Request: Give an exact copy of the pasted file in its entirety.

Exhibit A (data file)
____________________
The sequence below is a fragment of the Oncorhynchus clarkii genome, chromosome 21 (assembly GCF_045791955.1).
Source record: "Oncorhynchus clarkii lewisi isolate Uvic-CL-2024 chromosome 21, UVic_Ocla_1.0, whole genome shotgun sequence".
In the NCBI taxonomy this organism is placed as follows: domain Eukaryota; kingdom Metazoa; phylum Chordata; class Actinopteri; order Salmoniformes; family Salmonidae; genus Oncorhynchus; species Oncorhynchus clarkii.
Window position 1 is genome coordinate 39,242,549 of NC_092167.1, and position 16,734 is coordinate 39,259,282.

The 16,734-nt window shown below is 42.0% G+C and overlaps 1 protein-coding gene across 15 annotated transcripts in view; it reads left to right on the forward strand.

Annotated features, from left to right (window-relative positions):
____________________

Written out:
The sequence below is a fragment of the Oncorhynchus clarkii genome, chromosome 21 (assembly GCF_045791955.1).
Source record: "Oncorhynchus clarkii lewisi isolate Uvic-CL-2024 chromosome 21, UVic_Ocla_1.0, whole genome shotgun sequence".
In the NCBI taxonomy this organism is placed as follows: domain Eukaryota; kingdom Metazoa; phylum Chordata; class Actinopteri; order Salmoniformes; family Salmonidae; genus Oncorhynchus; species Oncorhynchus clarkii.
Window position 1 is genome coordinate 39,242,549 of NC_092167.1, and position 16,734 is coordinate 39,259,282.

The 16,734-nt window shown below is 42.0% G+C and overlaps 1 protein-coding gene across 15 annotated transcripts in view; it reads left to right on the forward strand.

Annotated features, from left to right (window-relative positions):